The Track.wist Project | Intro

For someone his ears found intense whenever he played Kier and Present Grainger relationship advice podcast, Tobe Oliver found Kierce Monroe to be a little more aloof than he expected in person.

“Never really heard your podcast,” she started, eyes closed, trying to zen herself out. “What’s it about?”

“It’s a music podcast. Music, and uh, storytelling.


“Yeah, ‘storyline/soundscape’. You haven’t heard of it?”

“Maybe in passing, there’s just so many damn pods these days and not real way to have them in one good place.” She pulled out a compact from her purse, and checked her face for blemishes. “I know, we’re not live or on video, but I just want to make sure the mics get my best self.”

“Makes sense.” It didn’t. “We interview musical artists on songs. And then we get writers to narrate short stories they wrote based on them.”

“Sounds way too meta.”

“Like this project they got us on isn’t?”

“This? This is just weird.” She took a moment to check for stains in her teeth. “Whatever.”

The PA came in with the scripts for both of them. “This won’t take too long, guys. Tobe, ready for tonight’s episode?”

“Yeah, Kenji. You’re handling duties tonight?”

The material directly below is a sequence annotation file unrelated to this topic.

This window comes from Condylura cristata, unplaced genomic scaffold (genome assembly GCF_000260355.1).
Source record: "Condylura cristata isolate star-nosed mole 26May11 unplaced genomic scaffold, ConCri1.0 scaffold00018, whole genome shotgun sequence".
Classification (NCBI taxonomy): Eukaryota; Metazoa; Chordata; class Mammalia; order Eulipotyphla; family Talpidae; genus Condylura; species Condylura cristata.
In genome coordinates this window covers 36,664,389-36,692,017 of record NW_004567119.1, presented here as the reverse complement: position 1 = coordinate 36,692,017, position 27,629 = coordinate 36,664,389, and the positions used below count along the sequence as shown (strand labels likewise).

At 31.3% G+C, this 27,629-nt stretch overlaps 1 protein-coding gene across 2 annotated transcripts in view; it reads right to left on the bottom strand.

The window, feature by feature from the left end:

He flashed a smile. “Yeah man.” Then to Kierce, “Need another sparkling water?”

“Room temperature this time. And you have any Starburst?”

“Strawberry and cherry?”

“Damn, you’re good.”

“I’ll be right back, but we have to get this script out of the way before the next show.”

“Understood.” Tobe eyed the script Kenji passed to us, a promo for their series, a limited run of 12 episodes, called The track/wist Project.

Track/wist?” Kierce looked peeved, reaching for candies that hadn’t quite arrived at her desk yet. “What the fuck is wist? Do you know?”

“I think the producers told me it was a play on wistful? So a tracklist for the wistful. It’s a little odd.”

She ignored him, her eyes staring at the door as if it was keeping Kenji from coming back. Tobe took a couple of sips and got his headphones on. The PA returned, slightly out of breath but with a couple of bottles and a plate of red and pink candies. He figured Kenji had to make a quick run for Kierce’s request, and when he turned to ask if Tobe need anything more, he shook his head calmly. Kenji’s shoulders straightened up and the rest of his body relaxed.

“Alright, let’s get this script out of the way.”

He got to the soundboard and set levels. Tobe took another sip, then looked over at my future podcast partner. Her eyes were closed as she popped a cherry square into her mouth.